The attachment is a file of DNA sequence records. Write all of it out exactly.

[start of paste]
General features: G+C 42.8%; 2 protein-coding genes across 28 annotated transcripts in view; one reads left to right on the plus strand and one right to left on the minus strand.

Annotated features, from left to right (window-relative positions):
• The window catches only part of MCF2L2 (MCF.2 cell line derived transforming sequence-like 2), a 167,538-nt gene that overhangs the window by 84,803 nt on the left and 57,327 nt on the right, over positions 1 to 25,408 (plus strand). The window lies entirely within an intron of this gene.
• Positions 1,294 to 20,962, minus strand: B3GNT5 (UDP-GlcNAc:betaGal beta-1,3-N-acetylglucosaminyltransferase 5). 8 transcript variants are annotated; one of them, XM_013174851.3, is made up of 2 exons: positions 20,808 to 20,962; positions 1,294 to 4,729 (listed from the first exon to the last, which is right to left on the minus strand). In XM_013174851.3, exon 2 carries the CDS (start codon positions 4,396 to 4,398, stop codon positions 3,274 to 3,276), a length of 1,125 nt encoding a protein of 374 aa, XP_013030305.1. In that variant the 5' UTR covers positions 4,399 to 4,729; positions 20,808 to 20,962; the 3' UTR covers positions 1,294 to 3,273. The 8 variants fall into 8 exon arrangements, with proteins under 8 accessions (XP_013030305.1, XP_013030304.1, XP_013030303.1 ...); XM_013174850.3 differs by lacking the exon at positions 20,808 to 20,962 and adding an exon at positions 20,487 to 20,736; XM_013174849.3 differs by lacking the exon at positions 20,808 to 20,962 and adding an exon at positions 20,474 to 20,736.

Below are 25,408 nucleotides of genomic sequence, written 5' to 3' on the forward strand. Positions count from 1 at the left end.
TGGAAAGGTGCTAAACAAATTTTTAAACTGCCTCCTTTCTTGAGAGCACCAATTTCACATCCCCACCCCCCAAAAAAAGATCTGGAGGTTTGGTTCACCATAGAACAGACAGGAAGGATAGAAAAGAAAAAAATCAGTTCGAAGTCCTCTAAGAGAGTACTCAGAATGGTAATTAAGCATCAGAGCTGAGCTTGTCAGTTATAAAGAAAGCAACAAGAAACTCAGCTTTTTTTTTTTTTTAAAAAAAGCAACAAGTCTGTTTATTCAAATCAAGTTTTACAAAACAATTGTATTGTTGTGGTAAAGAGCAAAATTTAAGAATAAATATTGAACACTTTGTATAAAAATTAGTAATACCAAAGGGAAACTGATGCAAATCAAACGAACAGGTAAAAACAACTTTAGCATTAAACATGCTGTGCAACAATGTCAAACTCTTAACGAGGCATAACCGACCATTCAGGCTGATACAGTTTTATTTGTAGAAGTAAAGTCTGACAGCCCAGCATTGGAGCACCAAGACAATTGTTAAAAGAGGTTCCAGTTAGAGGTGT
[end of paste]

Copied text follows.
General features: G+C 42.8%; 2 protein-coding genes across 28 annotated transcripts in view; one reads left to right on the plus strand and one right to left on the minus strand.

Annotated features, from left to right (window-relative positions):
• The window catches only part of MCF2L2 (MCF.2 cell line derived transforming sequence-like 2), a 167,538-nt gene that overhangs the window by 84,803 nt on the left and 57,327 nt on the right, over positions 1 to 25,408 (plus strand). The window lies entirely within an intron of this gene.
• Positions 1,294 to 20,962, minus strand: B3GNT5 (UDP-GlcNAc:betaGal beta-1,3-N-acetylglucosaminyltransferase 5). 8 transcript variants are annotated; one of them, XM_013174851.3, is made up of 2 exons: positions 20,808 to 20,962; positions 1,294 to 4,729 (listed from the first exon to the last, which is right to left on the minus strand). In XM_013174851.3, exon 2 carries the CDS (start codon positions 4,396 to 4,398, stop codon positions 3,274 to 3,276), a length of 1,125 nt encoding a protein of 374 aa, XP_013030305.1. In that variant the 5' UTR covers positions 4,399 to 4,729; positions 20,808 to 20,962; the 3' UTR covers positions 1,294 to 3,273. The 8 variants fall into 8 exon arrangements, with proteins under 8 accessions (XP_013030305.1, XP_013030304.1, XP_013030303.1 ...); XM_013174850.3 differs by lacking the exon at positions 20,808 to 20,962 and adding an exon at positions 20,487 to 20,736; XM_013174849.3 differs by lacking the exon at positions 20,808 to 20,962 and adding an exon at positions 20,474 to 20,736.

Below are 25,408 nucleotides of genomic sequence, written 5' to 3' on the forward strand. Positions count from 1 at the left end.
TGGAAAGGTGCTAAACAAATTTTTAAACTGCCTCCTTTCTTGAGAGCACCAATTTCACATCCCCACCCCCCAAAAAAAGATCTGGAGGTTTGGTTCACCATAGAACAGACAGGAAGGATAGAAAAGAAAAAAATCAGTTCGAAGTCCTCTAAGAGAGTACTCAGAATGGTAATTAAGCATCAGAGCTGAGCTTGTCAGTTATAAAGAAAGCAACAAGAAACTCAGCTTTTTTTTTTTTTTAAAAAAAGCAACAAGTCTGTTTATTCAAATCAAGTTTTACAAAACAATTGTATTGTTGTGGTAAAGAGCAAAATTTAAGAATAAATATTGAACACTTTGTATAAAAATTAGTAATACCAAAGGGAAACTGATGCAAATCAAACGAACAGGTAAAAACAACTTTAGCATTAAACATGCTGTGCAACAATGTCAAACTCTTAACGAGGCATAACCGACCATTCAGGCTGATACAGTTTTATTTGTAGAAGTAAAGTCTGACAGCCCAGCATTGGAGCACCAAGACAATTGTTAAAAGAGGTTCCAGTTAGAGGTGT